Plans and Preparations for the End of the Continuous Enrollment Provision

Most states are waiting until March or April to initiate their “unwinding” plans and plan to spread renewals over 12 to 14 months. States may start the unwinding process by initiating the first batch of renewals in February although they may not disenroll anyone before April 1. However, more than half of the states (28) are waiting until April to begin the process with 15 states starting in March and eight in February. Most states (43 of 49 reporting states) plan to take 12-14 months to complete the unwinding process and return to routine operations. Taking more time to initiate and complete the unwinding process can help to avoid overwhelming staff resources and prevent inappropriate terminations but could maintain enrollment for potentially ineligible people for longer.

More than two-thirds of the states (35 of 49 reporting states) are adopting an approach to prioritizing renewals that considers multiple factors, including time since last renewal and potential ineligibility. The approach a state chooses will determine how renewals are sequenced for various groups or cohorts. Using a hybrid or state-determined approach gives states greater flexibility to target potentially ineligible enrollees early in the process while delaying action on vulnerable groups or enrollees whose eligibility is unlikely to change. Fewer states (12) are adopting a time-based approach, which generally schedules renewals based on application or last renewal date. Only two states are taking a population-based approach that processes renewals by eligibility groups or cohorts.

A majority of states (43) have continued to process ex parte renewals over the past year. States are required to first try and complete renewals through ex parte processes by using reliable data sources to verify ongoing eligibility. Ex parte renewals reduce administrative burden on both states and enrollees and can lower the number of disenrollments that occur because an enrollee is unable to complete the renewal process. Among states that are continuing to process renewals, 32 states have also continued to send prepopulated renewal forms when the enrollee’s eligibility cannot be confirmed via ex parte.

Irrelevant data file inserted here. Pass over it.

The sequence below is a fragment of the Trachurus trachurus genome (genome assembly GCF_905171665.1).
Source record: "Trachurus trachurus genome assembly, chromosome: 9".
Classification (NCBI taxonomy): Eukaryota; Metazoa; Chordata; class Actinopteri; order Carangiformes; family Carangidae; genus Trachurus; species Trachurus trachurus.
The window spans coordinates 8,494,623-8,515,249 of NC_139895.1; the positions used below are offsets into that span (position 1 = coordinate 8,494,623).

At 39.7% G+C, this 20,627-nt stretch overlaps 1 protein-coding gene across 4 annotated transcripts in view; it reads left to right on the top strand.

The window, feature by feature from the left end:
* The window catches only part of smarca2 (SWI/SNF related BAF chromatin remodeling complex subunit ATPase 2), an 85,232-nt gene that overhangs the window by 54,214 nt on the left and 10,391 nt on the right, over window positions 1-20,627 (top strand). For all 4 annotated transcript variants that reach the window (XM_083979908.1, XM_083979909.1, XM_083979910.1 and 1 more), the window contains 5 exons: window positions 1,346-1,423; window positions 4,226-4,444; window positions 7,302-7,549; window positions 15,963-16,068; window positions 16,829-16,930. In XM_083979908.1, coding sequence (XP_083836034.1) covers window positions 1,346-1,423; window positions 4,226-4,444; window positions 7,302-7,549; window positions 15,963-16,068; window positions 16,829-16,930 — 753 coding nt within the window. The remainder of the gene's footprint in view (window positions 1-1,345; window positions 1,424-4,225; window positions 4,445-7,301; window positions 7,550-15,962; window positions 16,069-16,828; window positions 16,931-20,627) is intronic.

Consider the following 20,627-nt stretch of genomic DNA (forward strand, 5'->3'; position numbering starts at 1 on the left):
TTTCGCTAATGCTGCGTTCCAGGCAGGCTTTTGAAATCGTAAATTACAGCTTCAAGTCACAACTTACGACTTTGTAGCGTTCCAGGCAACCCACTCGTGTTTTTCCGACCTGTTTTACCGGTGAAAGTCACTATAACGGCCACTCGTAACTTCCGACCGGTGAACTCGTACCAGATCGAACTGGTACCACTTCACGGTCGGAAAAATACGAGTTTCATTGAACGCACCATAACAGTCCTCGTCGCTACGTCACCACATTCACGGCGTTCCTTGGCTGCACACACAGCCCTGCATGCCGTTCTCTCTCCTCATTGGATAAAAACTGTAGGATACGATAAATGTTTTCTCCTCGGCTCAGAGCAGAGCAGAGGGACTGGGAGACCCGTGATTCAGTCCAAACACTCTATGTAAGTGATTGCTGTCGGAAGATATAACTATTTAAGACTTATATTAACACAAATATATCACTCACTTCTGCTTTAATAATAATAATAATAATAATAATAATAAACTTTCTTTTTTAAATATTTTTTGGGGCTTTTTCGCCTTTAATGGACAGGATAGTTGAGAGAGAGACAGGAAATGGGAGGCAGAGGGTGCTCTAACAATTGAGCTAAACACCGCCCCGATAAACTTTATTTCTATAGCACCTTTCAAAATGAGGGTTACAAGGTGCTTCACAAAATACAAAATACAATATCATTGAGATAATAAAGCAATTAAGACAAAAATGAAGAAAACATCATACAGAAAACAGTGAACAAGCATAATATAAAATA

Over half of the states (30) have taken steps to increase the share of renewals completed via ex parte. Achieving a high share of system- and data-driven renewals increases administrative efficiency, allowing eligibility and call center workers to concentrate on complex cases. However, it may require investments in systems upgrades that can be costly for states, even with enhanced federal funding available. Actions taken to increase ex parte rates include enhancing system programming rules and expanding data sources. Of the 38 states reporting ex parte rates, 18 states are successfully processing more than half of renewals using ex parte processes, up from 11 states in 2022.

About half of the states (27) have been flagging individuals who may no longer be eligible or who did not respond to renewal requests, including six states that are conducting data matches to identify these individuals. States that have continued processing renewals have been able to flag individuals who they have confirmed are no longer eligible or appear to no longer be eligible, although not all states have done so. However, only a small number of states indicated that they plan to prioritize renewals for “flagged” enrollees early in the process.

Among the just over one-third of states able to report, they estimate that about 18% of Medicaid enrollees will be disenrolled when the continuous enrollment provision ends. However, the estimates range widely across reporting states from about 7% to 33% of total enrollees. This estimated average disenrollment rate is slightly higher than the 13% reported by states in 2022, although it is consistent with other estimates indicating about 15-18 million people may lose Medicaid coverage over the coming year.

The unprecedented volume of work ahead comes at a time when most states face significant staffing challenges. More than half of reporting states have staff vacancy rates greater than 10% for frontline eligibility workers (16 of 26 reporting states) and slightly less than half for call center staff (13 of 28 reporting states). States are adopting multiple strategies to address eligibility staffing shortages, including approving overtime and hiring new staff, temporary workers, or contractors. It is less clear what actions are being taken to boost capacity in the nine states that rely on counties to conduct renewals, although several states noted that they are providing additional resources to counties to boost staff capacity.